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Professionalising the humour out of nursing students

14 March 2019
Volume 28 · Issue 5

Contemporary policy drivers aim to increase public confidence in the NHS and nursing by enhancing the patient experience through the delivery of compassionate care (Department of Health (DH), 2013; Willis, 2015).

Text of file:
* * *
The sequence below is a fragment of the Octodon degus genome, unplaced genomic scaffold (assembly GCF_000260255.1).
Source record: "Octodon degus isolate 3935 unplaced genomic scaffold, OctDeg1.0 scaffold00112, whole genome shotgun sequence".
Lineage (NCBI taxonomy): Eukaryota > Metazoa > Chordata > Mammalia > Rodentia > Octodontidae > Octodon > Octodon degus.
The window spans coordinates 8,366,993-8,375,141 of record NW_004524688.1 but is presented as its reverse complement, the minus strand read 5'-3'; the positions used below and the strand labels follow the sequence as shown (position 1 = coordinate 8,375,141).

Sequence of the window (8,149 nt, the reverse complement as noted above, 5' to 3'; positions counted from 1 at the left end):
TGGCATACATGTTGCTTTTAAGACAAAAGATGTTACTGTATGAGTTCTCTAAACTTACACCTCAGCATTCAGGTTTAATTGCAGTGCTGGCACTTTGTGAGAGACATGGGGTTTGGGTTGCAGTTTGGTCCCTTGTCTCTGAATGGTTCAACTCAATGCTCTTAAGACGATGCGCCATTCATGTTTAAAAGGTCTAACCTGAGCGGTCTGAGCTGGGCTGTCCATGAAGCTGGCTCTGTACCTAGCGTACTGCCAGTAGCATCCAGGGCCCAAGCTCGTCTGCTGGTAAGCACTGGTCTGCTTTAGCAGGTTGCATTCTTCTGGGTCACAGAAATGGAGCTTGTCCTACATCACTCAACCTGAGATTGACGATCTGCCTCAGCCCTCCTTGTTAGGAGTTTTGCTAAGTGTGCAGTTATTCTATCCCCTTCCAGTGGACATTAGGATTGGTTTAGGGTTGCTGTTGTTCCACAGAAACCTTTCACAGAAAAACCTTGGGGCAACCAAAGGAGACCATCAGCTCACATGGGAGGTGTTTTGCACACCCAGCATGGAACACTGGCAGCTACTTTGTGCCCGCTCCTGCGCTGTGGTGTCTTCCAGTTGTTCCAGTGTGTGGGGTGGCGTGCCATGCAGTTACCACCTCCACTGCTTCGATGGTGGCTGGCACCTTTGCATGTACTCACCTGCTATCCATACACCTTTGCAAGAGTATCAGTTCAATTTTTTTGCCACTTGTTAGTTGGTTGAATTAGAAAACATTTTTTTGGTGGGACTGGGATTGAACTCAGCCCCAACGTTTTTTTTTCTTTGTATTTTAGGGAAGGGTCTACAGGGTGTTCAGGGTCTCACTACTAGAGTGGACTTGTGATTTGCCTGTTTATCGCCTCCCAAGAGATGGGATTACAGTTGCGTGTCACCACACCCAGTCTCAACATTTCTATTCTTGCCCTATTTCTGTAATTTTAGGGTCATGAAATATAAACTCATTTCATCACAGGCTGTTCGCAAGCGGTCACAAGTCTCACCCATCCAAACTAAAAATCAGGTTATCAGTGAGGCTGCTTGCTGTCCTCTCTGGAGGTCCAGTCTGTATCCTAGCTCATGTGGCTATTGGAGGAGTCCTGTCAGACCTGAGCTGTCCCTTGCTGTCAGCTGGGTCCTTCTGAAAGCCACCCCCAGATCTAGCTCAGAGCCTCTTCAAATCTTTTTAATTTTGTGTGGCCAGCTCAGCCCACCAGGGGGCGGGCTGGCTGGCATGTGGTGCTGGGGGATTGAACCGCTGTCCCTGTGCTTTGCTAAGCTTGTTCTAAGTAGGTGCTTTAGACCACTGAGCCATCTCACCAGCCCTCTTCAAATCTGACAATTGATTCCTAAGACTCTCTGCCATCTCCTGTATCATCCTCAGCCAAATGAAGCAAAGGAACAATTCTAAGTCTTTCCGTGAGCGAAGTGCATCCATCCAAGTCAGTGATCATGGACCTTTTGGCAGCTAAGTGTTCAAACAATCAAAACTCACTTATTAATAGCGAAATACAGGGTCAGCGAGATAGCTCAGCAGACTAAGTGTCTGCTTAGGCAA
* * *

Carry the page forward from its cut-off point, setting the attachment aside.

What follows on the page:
By establishing a link between an unprofessional attitude and poor care delivery the first Francis report (2010) set out recommendations to ensure potential candidates are screened for values such as compassion, integrity and commitment. In April 2015, values-based recruitment (VBR) commenced in the UK, meaning potential students were to be selected on their ability to demonstrate the relevant values required by their prospective role (DH, 2013). The basis of VBR is to select students on their individual values and behaviours, aligned to the NHS Constitution, in addition to considering academic ability and skills (Miller and Bird, 2014; Power and Clews, 2015). Waugh et al (2014) attempted to establish a values-based person specification of prerequisite attributes for student nurses and midwives, which included cheerfulness incorporating a good sense of humour.

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